After he skewered a doubting news media and a hostile GOP “establishment” on Tuesday night, a crusty — yet cheerful — Newt Gingrich concluded his victory in the Georgia presidential primary with a vow to carry his fight into Kansas, Alabama and Mississippi.
By the time the sun had come up on Wednesday, Kansas — which holds caucuses on Saturday — had been dropped from the Gingrich itinerary. And campaign spokesman R.C. Hammond acknowledged that the former U.S. House speaker had been reduced to a Deep South strategy.
Gingrich’s hopes of keeping his presidential ambitions on this side of reality now rely on his ability to cut a swath of victories from South Carolina to Texas. Somewhat like General Sherman in reverse — except that Sherman didn’t finish third in Tennessee.
To remain a credible candidate, Hammond acknowledged, Gingrich will have to win both Alabama and Mississippi next Tuesday.
Not place. Win.
The image that comes immediately to mind: A 1994 Camaro charging into a cul-de-sac.
First, there are the limitations foisted on a candidate by the very phrase. “Saying you’ve got a Southern strategy — it’s like saying you’re for states’ rights,” said Steve Anthony, who teaches political science at Georgia State University.
Republicans in the Georgia Senate may still enjoy the occasional debate over nullification, but it is not a profitable topic of conversation in other regions of the country.
Then there’s the matter of reliability. Aside from Sherman, and Richard Nixon’s 1968 bid for the White House, Southern strategies are woefully unpredictable things.
Back in 1986, Georgia House Speaker Tom Murphy joined hands with leaders from several other states in the region and created the multi-state presidential primary that came to be called Super Tuesday.
“It was an effort to force politicians to pay attention to the South,” said Anthony, who at the time was Murphy’s chief of staff.
A fierce Democrat, Murphy harbored hopes that a Southern hurdle could lure someone like then-Sen. Sam Nunn of Georgia into a 1988 contest that would end with a national convention in Atlanta.
Instead, Al Gore jumped in. The young senator from Tennessee quickly found himself shellacked in Georgia — and several other states — by the Rev. Jesse Jackson. A fellow from Massachusetts, Michael Dukakis, was crowned the Democratic nominee in Atlanta.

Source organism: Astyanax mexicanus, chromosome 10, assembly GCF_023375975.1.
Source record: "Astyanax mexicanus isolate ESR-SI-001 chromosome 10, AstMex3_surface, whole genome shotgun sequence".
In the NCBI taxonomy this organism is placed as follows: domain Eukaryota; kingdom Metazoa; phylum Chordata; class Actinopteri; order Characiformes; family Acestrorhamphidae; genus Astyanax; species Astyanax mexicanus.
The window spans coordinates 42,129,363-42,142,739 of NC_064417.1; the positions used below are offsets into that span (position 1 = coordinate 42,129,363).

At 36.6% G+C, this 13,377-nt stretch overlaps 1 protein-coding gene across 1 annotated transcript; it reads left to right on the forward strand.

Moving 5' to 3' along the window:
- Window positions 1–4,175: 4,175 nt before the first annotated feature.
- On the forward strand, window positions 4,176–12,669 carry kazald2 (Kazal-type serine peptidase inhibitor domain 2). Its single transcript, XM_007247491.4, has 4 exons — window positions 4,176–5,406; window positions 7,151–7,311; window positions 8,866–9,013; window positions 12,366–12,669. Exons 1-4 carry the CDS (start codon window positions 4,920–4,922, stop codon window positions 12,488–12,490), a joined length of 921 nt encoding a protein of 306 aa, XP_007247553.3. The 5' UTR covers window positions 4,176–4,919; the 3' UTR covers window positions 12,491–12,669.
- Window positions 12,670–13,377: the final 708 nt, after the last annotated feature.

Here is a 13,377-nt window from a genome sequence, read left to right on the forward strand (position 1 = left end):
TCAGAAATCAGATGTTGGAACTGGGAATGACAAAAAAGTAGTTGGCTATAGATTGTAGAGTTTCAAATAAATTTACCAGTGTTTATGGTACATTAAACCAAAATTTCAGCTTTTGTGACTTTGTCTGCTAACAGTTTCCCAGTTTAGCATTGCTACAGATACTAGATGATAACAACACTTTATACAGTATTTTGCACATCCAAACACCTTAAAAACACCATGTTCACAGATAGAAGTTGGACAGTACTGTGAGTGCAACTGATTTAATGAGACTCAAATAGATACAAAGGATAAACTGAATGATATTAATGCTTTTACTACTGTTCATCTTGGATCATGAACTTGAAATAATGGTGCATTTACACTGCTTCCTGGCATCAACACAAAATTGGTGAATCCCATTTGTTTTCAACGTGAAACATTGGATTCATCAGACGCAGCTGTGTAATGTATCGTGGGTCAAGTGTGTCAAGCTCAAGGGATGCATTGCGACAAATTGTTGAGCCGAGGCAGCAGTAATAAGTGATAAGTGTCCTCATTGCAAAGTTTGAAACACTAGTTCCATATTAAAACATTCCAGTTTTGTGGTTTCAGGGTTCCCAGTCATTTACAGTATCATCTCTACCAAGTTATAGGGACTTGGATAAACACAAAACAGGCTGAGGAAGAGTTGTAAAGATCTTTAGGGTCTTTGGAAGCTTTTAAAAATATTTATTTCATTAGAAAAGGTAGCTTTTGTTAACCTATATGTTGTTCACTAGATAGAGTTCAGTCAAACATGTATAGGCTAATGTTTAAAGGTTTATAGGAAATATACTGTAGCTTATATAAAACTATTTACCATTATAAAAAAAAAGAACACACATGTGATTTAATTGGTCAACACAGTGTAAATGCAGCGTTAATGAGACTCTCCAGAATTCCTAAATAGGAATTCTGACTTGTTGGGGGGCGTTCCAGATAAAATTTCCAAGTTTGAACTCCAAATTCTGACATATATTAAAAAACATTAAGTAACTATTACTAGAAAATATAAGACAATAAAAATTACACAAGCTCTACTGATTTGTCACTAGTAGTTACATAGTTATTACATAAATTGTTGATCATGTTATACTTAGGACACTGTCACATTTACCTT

It didn’t end well.
A Republican parallel may now be in the works. Rick Santorum may have been handed his hat by Gingrich in Georgia — unofficial returns indicate he won only three of the state’s 76 delegates. But the former Pennsylvania won three states to Gingrich’s one on Super Tuesday: Tennessee, Oklahoma and North Dakota.
On Wednesday, Santorum didn’t ignore Kansas — and still managed to make it to Mississippi. He’ll be in Alabama on Thursday.
Of the pair, neighboring Alabama may be an easier win for Gingrich. Not because Huntsville has a space camp, but because it’s not Mississippi — where the family of former Gov. Haley Barbour still hold sway.
Henry Barbour, the governor’s nephew and a member of the Republican National Committee, is a former supporter of Texas Gov. Rick Perry — and now a Romney backer.
Two months ago, during the South Carolina campaign, Henry Barbour declared that a Gingrich nomination could lose more than a race for the White House. He still thinks so. “When the top of the ticket is erratic, it makes it dangerous for the majority in the [U.S.] House, and could keep us from winning the Senate,” Barbour said Wednesday.
The RNC member gives Santorum the edge in both Mississippi and Alabama, but declares that Romney has a decent chance of finishing second in Mississippi.
But neither state should be used as a measure of how a GOP nominee would fare against President Barack Obama — that’s what Michigan and Ohio were for, Barbour said.
Chances are that, come August, a former Massachusetts governor will still be handed the Republican nomination in Tampa. But Gingrich’s Deep South strategy serves as a reminder the GOP frontrunner has yet to finish strong in a contested Southern state. (Tuesday’s Virginia match-up between Romney and Ron Paul doesn’t count.)
Yet there were bright spots for Romney.
On Tuesday in Tennessee, Romney finished an unimpressive 50,000 votes behind Santorum — but he won Nashville.
In Georgia, Romney also finished a distant (26 percent) second. But he won Fulton and DeKalb counties. And Savannah. Though Romney generated 57,523 fewer votes than he did in 2008, he still finished first in two congressional districts, including the 6th District in north metro Atlanta, once represented by Gingrich.
That’s not a Deep South strategy. But it is a Suburban South strategy, and in the end, Romney may have to be satisfied with that.
- By Jim Galloway, Political Insider